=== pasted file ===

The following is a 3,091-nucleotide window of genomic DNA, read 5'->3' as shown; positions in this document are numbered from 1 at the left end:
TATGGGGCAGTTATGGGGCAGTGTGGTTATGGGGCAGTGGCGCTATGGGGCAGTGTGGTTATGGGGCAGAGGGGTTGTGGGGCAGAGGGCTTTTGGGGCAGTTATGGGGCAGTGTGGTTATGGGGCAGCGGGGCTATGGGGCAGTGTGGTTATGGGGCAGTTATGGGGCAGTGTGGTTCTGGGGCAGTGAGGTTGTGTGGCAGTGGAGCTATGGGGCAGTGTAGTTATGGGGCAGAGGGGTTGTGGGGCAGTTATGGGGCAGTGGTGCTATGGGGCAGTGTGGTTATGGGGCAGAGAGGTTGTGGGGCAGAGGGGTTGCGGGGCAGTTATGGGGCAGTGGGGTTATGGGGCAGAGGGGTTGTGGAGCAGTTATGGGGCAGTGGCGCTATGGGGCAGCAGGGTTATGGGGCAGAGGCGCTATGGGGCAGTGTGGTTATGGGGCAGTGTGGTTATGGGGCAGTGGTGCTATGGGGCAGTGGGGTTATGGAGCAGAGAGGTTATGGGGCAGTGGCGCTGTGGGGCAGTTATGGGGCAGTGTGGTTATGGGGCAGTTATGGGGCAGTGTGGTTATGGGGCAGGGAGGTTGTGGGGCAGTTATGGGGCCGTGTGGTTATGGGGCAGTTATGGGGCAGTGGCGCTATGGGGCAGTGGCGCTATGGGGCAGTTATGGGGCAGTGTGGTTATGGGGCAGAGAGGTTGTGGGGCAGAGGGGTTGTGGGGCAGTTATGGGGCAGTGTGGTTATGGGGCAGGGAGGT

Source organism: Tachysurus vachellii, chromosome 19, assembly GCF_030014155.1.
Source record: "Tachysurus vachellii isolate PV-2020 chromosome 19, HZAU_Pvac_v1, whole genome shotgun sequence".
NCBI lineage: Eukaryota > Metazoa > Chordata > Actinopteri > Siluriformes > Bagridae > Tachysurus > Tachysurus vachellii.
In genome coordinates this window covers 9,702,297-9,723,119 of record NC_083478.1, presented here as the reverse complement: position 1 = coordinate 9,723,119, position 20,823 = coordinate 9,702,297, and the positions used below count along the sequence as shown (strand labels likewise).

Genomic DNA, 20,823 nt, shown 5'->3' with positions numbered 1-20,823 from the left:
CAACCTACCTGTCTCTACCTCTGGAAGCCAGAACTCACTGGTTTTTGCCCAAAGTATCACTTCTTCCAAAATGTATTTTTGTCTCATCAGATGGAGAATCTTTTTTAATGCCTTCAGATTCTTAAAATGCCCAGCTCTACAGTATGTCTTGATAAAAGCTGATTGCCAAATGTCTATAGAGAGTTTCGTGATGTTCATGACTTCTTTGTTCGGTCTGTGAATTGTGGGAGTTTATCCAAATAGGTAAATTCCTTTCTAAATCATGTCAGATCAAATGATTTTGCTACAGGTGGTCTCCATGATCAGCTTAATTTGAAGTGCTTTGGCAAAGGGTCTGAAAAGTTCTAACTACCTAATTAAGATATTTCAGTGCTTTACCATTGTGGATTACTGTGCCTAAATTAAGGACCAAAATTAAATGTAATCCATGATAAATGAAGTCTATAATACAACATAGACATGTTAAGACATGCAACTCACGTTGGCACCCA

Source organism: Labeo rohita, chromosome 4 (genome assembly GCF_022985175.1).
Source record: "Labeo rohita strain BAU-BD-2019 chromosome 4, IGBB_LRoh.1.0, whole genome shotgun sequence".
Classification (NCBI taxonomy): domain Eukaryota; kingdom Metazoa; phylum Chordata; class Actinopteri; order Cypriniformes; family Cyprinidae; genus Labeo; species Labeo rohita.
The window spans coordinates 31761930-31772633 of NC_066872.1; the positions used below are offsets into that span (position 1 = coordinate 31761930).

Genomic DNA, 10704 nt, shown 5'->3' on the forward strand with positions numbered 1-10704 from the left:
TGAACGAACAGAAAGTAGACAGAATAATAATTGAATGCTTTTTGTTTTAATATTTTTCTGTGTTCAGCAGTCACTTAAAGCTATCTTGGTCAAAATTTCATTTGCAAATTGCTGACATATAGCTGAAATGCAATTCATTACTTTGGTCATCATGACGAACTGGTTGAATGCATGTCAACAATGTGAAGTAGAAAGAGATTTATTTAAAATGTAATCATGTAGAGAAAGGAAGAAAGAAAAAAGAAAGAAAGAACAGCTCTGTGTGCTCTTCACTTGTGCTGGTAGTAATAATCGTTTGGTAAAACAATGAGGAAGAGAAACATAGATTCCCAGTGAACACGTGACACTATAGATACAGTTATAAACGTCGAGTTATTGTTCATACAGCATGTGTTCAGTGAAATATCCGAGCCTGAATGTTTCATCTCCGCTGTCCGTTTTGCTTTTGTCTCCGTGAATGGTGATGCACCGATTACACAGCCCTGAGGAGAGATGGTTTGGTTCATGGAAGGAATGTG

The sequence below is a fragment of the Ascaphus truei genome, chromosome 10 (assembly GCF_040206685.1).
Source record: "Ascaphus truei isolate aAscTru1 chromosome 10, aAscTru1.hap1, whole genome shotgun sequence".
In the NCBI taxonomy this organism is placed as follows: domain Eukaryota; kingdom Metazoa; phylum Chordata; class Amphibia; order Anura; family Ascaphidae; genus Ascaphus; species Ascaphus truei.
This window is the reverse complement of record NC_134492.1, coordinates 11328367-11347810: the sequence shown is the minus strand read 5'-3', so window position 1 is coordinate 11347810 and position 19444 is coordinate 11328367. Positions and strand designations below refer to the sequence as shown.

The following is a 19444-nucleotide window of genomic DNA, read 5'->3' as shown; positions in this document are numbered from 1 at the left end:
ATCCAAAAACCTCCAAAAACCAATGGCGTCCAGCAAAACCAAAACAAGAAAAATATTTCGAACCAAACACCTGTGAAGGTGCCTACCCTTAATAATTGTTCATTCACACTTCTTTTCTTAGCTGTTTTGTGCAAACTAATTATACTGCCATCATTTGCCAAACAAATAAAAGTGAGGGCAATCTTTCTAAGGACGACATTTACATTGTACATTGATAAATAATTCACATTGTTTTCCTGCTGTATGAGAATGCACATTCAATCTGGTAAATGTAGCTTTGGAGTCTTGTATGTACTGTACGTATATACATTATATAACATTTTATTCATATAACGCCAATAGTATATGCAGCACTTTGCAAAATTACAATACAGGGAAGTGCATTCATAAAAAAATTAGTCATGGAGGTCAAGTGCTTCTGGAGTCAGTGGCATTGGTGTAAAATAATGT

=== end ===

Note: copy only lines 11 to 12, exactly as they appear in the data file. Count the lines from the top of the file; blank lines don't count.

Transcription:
Classification (NCBI taxonomy): domain Eukaryota; kingdom Metazoa; phylum Chordata; class Actinopteri; order Cypriniformes; family Cyprinidae; genus Labeo; species Labeo rohita.
The window spans coordinates 31761930-31772633 of NC_066872.1; the positions used below are offsets into that span (position 1 = coordinate 31761930).